Clients talk to others about their website and the company that helped them build it, so striving to forge a good relationship with them will result in more leads for you.

Statue of women in conversation5
Clients talk to others about you and the work you have done with them. (Image: lawgeek).

You can also encourage your clients to talk about the work you did for them by asking them for a testimonial as soon as the project is done. Even if you don’t use testimonials on your own website, asking your client to provide one (or asking them to act as a reference, or provide a recommendation on LinkedIn) allows them to verbalize their experience with you and your company while it’s still fresh in their mind. The process of writing it down will also help them commit it to memory. Later, when someone asks them who did their website and how their experience was, the positive comments they wrote will come to mind and you will get a quality referral.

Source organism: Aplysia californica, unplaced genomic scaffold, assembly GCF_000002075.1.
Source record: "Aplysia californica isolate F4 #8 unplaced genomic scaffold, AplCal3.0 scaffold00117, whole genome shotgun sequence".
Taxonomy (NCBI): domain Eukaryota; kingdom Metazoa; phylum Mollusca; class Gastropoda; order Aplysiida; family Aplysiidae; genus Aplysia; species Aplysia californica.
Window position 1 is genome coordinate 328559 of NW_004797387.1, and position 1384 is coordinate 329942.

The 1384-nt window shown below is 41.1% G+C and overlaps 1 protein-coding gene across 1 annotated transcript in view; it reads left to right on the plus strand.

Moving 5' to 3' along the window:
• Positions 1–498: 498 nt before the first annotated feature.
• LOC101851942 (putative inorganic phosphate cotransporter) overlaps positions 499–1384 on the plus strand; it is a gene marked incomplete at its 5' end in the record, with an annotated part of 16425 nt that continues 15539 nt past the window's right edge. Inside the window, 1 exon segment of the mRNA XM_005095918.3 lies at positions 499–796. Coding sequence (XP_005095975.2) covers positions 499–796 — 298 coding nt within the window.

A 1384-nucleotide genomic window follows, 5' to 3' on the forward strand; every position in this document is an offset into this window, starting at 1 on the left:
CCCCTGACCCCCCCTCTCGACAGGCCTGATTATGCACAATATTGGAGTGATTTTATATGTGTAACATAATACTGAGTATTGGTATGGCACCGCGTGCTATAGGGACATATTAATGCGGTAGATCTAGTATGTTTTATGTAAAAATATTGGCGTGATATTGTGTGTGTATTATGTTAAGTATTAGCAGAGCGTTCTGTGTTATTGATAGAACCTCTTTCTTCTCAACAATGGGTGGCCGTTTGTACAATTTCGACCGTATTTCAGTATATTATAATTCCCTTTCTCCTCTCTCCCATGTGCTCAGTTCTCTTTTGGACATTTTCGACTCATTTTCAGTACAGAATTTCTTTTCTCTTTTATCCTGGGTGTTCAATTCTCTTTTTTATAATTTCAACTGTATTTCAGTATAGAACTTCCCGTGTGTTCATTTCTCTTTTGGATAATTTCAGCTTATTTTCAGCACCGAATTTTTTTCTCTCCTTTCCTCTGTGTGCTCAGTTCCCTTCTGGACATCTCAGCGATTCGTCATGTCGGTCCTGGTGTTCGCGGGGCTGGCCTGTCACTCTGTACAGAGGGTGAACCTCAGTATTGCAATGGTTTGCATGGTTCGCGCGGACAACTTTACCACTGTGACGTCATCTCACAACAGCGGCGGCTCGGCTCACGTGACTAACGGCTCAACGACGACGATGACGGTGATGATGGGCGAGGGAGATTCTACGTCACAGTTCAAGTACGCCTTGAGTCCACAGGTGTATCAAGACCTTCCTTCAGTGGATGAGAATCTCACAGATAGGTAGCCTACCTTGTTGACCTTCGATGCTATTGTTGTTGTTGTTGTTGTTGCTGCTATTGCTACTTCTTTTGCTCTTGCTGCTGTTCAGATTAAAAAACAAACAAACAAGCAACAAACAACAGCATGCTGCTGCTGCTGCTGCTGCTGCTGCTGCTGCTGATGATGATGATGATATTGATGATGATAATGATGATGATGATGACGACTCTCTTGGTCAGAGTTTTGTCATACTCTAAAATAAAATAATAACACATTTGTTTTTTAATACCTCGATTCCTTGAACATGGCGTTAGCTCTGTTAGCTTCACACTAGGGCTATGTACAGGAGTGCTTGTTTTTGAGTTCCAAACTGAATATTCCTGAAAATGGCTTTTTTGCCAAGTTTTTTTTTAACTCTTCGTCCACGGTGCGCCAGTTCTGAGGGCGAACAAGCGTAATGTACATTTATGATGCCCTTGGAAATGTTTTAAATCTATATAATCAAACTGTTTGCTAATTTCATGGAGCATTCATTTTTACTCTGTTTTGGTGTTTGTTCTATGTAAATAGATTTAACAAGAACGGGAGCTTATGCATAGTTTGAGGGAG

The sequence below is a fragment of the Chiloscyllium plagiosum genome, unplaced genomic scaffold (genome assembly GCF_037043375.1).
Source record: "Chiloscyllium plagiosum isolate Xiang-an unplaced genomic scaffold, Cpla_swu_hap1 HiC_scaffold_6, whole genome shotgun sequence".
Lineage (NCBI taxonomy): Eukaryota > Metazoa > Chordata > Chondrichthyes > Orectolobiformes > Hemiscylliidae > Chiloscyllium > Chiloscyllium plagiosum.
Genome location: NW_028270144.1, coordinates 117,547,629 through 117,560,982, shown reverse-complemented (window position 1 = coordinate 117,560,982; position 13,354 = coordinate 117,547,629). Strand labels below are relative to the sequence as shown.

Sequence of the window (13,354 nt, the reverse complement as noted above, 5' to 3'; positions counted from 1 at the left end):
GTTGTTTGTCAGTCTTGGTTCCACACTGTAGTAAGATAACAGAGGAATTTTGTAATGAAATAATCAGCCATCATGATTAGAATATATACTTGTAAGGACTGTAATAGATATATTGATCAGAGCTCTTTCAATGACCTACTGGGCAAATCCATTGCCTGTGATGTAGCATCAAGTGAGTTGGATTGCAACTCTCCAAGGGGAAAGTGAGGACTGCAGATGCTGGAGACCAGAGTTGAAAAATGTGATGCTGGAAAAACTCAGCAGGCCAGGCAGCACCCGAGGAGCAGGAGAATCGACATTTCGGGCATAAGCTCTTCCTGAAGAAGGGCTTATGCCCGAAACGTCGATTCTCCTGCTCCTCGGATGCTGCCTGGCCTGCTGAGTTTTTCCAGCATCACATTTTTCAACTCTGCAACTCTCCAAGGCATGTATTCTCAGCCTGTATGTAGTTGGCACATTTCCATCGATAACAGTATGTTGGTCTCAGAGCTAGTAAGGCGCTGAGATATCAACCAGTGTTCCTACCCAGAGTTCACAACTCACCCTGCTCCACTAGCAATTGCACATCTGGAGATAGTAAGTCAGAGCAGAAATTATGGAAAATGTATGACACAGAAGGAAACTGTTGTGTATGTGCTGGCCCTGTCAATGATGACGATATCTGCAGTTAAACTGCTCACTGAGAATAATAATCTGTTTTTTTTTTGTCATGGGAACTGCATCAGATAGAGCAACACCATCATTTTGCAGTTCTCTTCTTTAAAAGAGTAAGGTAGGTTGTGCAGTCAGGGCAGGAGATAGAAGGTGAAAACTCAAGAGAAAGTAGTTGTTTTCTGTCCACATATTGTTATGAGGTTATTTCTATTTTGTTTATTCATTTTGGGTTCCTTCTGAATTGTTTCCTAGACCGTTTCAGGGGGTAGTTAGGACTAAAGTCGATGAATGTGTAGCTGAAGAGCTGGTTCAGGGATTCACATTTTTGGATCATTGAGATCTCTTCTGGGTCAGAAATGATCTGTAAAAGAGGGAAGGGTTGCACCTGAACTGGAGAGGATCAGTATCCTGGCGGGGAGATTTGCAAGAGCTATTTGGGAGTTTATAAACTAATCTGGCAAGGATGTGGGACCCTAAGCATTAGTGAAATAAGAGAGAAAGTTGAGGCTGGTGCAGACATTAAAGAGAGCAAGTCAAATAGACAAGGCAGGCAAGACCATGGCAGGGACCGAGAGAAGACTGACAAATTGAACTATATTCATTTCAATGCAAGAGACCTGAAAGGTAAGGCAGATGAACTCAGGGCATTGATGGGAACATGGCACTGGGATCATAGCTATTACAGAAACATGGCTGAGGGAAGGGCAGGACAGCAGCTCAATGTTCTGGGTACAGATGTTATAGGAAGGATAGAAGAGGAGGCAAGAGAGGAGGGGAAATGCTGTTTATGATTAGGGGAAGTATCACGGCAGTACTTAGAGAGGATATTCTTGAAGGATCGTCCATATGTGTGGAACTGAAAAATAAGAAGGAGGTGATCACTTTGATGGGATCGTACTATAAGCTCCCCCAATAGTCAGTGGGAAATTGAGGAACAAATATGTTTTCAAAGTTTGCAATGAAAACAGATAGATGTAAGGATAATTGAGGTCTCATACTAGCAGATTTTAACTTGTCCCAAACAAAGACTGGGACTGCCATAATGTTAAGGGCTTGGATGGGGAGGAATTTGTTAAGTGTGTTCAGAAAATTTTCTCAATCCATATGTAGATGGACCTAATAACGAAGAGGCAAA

Your Work Spreads The Word

Your clients’ websites can also help spread the word of your services if you add a link to your website at the bottom of theirs. This practice of “signing” the website is a bit controversial. I have heard passionate debates from both sides of the argument as to whether or not it is appropriate to add a “designed by” link to a website, one that you were paid good money to create. In fact, for many years I felt it was wrong to do so. What changed my mind was two things: